All the Single Ladies (The Extra Woman)

Before picking up this book, I had never heard the name Marjorie Willis and after reading the book, I understood why.  Ms. Hillis is one of those “hidden” historical people that unless you study a particular area and era inside and out, you will never hear of.

I’ve read plenty about the Roaring 20s and the pre-World War II era.  Plenty.  This era of American history fascinates me and in some ways our society today is a lot like it as much as things have changed.  For example, Prohibition is still here except now it is with items such as marijuana and not alcohol.  The effects are similar and at the same time but farther reaching.  This is for another time.  Another example is Wall Street and society was shaken to it’s core again in 2008.  Yet sometimes the question bed, did we really learn?  How much of what we have is still only on paper?

Marjorie Hillis wrote several books, her best known at that time being Live Alone and Like It. Ms. Hillis wrote for the single woman of the 1920’s and managed to sell products, known today as cross-promotion, for major retailers at the same time.  Ms. Hillis managed to ride out the Great Depression and continued writing for many years, even after she married at an older age for the first time.  The author, Joanna Scutts, paraphrases the book and goes into the historical context surrounding Ms. Hillis and her works.

10/10 for helping your mind to bloom.  A must for feminists, Women’s Studies, Jazz Age enthusiasts, and history buffs.

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From Here to Eternity

I read Ms. Doughty’s first book Smoke Gets in Your Eyes while on a bus trip three years ago and after a death in the immediate family.  I finished reading From Here to Eternity the same day another immediate family member had been placed in hospice.

I applaud Ms. Doughty for doing what she does and bringing a very tough topic to the forefront with honesty and humor.  Death is part of the life cycle and so is grieving and not enough is given to the ritual of death and grieving.  Ms. Doughty traveled the world to see how other cultures deal with death and it is very different from what we know in the United States.  And then how the United States is influencing other cultures.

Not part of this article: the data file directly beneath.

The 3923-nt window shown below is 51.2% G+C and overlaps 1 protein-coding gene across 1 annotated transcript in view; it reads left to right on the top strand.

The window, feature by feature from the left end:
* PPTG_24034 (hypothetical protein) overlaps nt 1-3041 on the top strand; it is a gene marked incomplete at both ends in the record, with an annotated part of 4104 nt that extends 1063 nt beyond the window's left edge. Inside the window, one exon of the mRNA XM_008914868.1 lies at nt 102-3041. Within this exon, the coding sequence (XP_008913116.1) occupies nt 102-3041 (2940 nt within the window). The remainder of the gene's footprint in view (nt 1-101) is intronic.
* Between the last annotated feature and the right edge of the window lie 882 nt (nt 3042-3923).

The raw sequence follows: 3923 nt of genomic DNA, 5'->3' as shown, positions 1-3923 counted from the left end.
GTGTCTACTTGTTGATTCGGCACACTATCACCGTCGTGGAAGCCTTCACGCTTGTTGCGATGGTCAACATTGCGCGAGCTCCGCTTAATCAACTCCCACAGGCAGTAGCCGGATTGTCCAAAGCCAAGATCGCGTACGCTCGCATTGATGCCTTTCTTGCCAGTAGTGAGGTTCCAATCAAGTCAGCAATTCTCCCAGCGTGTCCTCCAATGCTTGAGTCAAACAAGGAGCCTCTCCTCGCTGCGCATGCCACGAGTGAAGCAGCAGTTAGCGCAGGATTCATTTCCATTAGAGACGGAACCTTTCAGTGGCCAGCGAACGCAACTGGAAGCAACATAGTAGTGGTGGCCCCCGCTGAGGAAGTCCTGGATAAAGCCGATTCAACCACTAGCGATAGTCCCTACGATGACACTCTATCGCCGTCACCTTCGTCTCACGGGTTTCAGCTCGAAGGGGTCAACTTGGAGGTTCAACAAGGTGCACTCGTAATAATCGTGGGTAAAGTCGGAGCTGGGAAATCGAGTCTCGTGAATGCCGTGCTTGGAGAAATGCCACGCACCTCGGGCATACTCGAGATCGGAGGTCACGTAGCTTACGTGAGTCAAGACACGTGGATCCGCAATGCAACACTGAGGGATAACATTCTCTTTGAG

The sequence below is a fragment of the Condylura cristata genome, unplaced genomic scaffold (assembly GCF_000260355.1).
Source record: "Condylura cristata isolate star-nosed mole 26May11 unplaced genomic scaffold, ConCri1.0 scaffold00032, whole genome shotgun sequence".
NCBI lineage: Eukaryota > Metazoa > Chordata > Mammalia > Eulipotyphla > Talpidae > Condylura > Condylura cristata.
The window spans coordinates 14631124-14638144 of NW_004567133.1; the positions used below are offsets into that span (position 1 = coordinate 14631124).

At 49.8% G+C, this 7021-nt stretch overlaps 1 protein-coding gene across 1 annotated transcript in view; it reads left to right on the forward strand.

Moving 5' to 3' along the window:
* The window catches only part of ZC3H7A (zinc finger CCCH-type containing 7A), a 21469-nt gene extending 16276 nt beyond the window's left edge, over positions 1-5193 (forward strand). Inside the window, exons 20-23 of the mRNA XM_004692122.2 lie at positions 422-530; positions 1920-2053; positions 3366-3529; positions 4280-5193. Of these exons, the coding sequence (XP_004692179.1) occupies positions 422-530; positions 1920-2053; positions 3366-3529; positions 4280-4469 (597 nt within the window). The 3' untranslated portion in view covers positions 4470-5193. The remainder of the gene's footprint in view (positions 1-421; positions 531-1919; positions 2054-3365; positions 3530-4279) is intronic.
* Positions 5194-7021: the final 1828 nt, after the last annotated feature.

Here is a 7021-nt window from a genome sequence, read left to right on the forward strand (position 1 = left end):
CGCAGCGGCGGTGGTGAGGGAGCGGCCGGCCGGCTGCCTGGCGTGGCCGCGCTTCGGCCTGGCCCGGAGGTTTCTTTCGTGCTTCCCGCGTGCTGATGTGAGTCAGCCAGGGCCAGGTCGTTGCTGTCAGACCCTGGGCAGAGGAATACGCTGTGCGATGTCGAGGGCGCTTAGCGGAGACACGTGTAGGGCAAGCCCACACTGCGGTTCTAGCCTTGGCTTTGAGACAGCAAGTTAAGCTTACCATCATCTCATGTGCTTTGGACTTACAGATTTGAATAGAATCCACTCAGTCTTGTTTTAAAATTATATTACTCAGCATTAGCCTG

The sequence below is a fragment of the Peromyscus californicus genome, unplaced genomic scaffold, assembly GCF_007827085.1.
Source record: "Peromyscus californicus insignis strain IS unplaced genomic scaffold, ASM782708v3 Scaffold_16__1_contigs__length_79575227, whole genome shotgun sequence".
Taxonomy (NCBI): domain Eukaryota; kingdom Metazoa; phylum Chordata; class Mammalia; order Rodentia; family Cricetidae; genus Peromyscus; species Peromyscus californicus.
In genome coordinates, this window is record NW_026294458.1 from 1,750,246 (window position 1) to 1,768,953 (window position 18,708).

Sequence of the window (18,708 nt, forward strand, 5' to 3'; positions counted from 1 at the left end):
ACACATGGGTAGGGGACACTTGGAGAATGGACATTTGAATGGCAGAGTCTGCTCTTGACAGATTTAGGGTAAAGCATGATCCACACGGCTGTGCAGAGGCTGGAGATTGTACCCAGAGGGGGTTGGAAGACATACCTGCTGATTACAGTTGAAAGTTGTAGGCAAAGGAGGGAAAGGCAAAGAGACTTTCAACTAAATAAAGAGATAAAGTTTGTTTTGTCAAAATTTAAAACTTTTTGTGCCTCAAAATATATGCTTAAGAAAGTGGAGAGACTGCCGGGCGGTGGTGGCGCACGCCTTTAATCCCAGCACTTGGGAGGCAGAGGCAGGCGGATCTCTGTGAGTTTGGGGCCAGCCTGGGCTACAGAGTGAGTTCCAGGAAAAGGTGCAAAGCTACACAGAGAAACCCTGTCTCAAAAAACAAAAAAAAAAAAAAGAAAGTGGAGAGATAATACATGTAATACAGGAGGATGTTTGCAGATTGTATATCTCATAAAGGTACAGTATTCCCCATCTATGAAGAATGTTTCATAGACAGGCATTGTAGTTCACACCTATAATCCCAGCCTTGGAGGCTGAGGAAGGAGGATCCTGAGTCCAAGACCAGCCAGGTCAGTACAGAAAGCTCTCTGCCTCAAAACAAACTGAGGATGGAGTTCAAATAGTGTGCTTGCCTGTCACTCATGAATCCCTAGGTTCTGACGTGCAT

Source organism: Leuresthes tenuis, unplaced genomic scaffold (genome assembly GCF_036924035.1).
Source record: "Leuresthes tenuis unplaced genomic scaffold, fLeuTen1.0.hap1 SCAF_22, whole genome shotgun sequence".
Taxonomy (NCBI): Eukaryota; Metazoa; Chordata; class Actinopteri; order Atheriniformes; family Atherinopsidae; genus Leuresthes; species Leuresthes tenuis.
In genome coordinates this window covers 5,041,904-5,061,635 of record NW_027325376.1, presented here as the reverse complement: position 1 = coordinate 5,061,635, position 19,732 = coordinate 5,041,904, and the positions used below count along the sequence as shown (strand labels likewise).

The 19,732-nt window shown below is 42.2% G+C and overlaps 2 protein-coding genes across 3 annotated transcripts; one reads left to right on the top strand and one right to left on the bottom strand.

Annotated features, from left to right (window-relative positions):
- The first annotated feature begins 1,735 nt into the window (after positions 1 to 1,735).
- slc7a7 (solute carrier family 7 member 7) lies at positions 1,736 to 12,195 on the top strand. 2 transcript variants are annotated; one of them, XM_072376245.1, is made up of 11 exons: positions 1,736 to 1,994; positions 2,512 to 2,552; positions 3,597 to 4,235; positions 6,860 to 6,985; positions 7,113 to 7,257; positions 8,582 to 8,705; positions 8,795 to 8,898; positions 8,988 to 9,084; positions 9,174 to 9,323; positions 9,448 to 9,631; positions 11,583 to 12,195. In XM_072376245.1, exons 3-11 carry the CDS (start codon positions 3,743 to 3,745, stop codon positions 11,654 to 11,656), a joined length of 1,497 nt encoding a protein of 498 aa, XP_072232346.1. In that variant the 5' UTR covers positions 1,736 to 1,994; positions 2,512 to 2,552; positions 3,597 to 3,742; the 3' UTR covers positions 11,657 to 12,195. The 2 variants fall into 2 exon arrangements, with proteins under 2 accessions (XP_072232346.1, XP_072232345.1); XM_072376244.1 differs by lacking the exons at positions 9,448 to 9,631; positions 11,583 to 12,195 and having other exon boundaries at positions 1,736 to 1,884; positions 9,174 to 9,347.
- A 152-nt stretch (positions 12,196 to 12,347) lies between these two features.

A must read.

Review: The City of Brass

Nahri and Ali take us through this magical journey that feels so real you can picture being part of it while reading it.  This is an adult fairy tale and adds dimension to stories from the Middle East.  Hang onto your seat because it also ends like an adult fairy tale, not as you would expect.

I’m glad I found an extra copy.  A must.

Review: The Provincials

This is a book I had been saving for years for the right time to read it and this summer offered the right time.

One curse of English literature and following that track through higher education is that sometimes courses overlap and you never get a chance to read a good variation of what is out there.  You tend to come across a lot of the same works in different contexts.  I read a lot of Faulkner and thereby have helped many clients work through his poetic language and writings. Faulkner becomes synonymous with the American South.